Reggie Rucker was charged in federal court Tuesday for allegedly using charitable donations to anti-violence groups he led to pay his gambling debts and personal expenses, including mortgage payments, meals, and entertainment, law enforcement officials said. He was also charged with lying to the FBI when questioned about his alleged diversion of charitable funds.

Rucker, 68, of Warrensville Heights and a former player with theCleveland Browns, was charged in a criminal information with one count of wire fraud and one count of making false statements to law enforcement.

“Reggie Rucker misused his celebrity and position in the community to dupe some of our most important local foundations and generous citizens,” said Acting U.S. Attorney Carole Rendon. “He stole from the very violence interrupters he so publicaly claimed to support. In one breath he begged generous donors to save Amer-I-Can and the Peacemakers Alliance, and in the next he stole that money to support his lifestyle and his gambling junkets in Cleveland, Florida, and Las Vegas, using the charity’s account as his own ATM.”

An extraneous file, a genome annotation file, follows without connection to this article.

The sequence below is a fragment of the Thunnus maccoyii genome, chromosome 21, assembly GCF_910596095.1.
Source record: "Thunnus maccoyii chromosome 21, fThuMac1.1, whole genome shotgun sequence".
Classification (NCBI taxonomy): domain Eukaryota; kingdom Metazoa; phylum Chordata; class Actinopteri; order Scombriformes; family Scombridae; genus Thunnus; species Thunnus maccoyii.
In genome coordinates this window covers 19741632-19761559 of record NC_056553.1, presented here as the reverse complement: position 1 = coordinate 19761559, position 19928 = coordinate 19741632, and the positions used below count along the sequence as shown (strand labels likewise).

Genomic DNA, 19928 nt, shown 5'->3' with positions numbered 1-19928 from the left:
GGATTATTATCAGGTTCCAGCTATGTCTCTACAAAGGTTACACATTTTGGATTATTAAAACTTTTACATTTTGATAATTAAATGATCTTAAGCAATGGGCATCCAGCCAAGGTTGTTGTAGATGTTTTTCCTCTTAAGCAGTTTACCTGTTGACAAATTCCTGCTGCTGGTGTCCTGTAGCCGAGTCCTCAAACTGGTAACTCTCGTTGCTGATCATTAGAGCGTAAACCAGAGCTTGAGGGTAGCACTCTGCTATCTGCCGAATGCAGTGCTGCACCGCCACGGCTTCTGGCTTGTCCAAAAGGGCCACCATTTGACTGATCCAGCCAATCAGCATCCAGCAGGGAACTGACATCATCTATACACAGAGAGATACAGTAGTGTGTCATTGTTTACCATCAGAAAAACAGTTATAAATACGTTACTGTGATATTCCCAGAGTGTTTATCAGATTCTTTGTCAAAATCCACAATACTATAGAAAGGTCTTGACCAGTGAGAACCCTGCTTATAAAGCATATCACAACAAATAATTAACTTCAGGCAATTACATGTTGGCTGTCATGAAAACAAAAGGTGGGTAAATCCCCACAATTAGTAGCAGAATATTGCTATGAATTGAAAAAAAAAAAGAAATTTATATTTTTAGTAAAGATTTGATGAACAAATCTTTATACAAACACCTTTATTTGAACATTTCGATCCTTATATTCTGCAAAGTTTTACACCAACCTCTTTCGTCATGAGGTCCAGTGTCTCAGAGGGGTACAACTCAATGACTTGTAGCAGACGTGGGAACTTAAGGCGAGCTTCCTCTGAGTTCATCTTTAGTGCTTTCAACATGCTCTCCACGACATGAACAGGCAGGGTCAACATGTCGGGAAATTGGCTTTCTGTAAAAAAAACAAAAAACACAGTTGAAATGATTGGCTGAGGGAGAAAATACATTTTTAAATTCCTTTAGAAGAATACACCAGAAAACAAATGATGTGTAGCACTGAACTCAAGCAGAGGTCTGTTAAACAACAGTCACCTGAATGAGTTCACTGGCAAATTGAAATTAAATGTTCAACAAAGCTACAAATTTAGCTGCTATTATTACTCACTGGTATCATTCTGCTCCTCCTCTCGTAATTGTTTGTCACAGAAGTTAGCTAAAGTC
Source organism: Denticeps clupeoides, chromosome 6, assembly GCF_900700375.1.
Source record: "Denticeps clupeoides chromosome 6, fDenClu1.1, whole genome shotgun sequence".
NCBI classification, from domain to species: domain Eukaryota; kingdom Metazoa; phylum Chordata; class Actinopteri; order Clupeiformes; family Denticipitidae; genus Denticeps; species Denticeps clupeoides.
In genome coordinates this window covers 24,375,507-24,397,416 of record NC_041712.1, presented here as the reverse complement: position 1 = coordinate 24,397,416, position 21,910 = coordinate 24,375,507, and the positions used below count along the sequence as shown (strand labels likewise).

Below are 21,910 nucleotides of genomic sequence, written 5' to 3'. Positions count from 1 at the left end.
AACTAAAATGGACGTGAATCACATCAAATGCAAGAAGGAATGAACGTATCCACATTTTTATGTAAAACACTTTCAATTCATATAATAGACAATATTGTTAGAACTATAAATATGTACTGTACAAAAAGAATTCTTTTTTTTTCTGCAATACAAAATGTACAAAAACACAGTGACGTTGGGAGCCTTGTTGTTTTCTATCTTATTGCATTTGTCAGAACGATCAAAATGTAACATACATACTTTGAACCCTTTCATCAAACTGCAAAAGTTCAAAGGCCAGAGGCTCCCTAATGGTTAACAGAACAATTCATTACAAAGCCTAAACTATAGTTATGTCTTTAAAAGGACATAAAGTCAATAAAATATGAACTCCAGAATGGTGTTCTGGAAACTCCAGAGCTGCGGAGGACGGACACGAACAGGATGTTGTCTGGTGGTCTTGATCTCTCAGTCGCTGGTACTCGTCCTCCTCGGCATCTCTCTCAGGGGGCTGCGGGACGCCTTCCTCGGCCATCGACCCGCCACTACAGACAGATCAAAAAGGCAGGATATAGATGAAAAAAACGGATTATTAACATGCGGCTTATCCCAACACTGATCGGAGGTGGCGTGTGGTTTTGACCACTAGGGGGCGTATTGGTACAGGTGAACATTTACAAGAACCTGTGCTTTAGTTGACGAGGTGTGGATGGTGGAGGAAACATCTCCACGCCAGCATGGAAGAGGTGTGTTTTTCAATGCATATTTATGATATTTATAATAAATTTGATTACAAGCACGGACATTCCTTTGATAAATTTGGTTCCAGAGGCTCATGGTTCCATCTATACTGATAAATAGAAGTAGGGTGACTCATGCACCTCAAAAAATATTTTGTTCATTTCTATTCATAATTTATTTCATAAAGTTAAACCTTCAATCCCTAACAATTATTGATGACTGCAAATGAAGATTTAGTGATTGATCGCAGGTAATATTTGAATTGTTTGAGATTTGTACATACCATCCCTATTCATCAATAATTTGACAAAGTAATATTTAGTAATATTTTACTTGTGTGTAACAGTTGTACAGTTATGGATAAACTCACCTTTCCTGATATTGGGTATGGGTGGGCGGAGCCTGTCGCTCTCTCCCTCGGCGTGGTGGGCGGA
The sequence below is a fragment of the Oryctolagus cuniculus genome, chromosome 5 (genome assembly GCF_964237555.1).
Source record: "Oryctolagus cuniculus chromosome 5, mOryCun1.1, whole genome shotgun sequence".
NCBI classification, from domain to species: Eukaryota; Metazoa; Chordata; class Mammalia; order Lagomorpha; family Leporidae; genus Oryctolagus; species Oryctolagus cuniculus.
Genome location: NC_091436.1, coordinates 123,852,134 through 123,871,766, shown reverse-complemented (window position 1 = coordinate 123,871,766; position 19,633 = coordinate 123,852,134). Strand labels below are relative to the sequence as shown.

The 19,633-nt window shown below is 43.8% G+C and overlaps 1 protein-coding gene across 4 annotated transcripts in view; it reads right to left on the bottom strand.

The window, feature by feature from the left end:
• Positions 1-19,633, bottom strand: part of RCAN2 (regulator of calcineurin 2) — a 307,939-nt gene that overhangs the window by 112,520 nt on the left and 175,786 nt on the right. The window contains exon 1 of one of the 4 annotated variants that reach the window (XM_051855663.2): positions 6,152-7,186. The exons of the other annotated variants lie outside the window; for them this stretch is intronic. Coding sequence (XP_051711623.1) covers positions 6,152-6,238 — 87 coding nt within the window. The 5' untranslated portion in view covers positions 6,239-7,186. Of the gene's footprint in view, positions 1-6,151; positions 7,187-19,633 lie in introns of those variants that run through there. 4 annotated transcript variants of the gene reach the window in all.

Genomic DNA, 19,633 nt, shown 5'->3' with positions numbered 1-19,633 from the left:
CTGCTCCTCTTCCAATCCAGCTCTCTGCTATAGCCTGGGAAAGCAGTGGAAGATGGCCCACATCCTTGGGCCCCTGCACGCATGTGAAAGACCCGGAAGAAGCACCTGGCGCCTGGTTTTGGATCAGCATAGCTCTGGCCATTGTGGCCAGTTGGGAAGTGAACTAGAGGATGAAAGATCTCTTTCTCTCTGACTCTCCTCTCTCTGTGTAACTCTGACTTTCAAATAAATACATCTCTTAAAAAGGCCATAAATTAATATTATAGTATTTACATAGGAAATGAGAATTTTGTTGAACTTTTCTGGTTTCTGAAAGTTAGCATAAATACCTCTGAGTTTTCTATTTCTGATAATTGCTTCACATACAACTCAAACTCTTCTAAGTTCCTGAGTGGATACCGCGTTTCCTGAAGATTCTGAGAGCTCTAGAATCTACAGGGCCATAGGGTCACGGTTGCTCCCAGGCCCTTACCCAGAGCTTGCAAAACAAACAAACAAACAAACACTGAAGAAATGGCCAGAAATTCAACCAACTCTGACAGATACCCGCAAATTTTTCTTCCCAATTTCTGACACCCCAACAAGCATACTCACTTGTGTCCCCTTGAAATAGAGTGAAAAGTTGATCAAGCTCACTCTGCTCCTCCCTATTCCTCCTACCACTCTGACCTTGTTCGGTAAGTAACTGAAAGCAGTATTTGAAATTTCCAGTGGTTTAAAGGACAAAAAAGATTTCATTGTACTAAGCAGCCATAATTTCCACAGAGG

“Mr. Rucker used his position of trust to help fund his gambling habits and personal expenses, and ultimately, he betrayed those that supported his work in the community,” said Stephen D. Anthony, Special Agent in Charge of the FBI’s Cleveland Office. “The FBI will continue to work with our partners to identify and hold accountable those who chose to commit such fraud.”

Rucker served as executive director of Amer-I-Can Cleveland, a nonprofit organization located in Shaker Heights. Rucker also served as president of the Cleveland Peacemakers Alliance, a collaboration of community organizations that employed outreach workers to resolve conflicts in Cleveland. Rucker solicited charitable contributions and deposited them into Amer-I-Can’s bank account, according to the information.

From 2011 through February 11, 2015, Rucker diverted funds intended to support Amer-I-Can and CPA for his personal use and in excess of any compensation he was entitled to receive. Rucker wrote checks to himself and made withdrawals from the Amer-I-Can bank account in amounts and frequencies unrelated to the work he performed, but rather dictated by his own personal financial needs, including to pay his mortgage, entertainment, meals, travel, groceries, and dry cleaning, according to the information.



Article and Picture Courtesy of WOIO Cleveland 19 News

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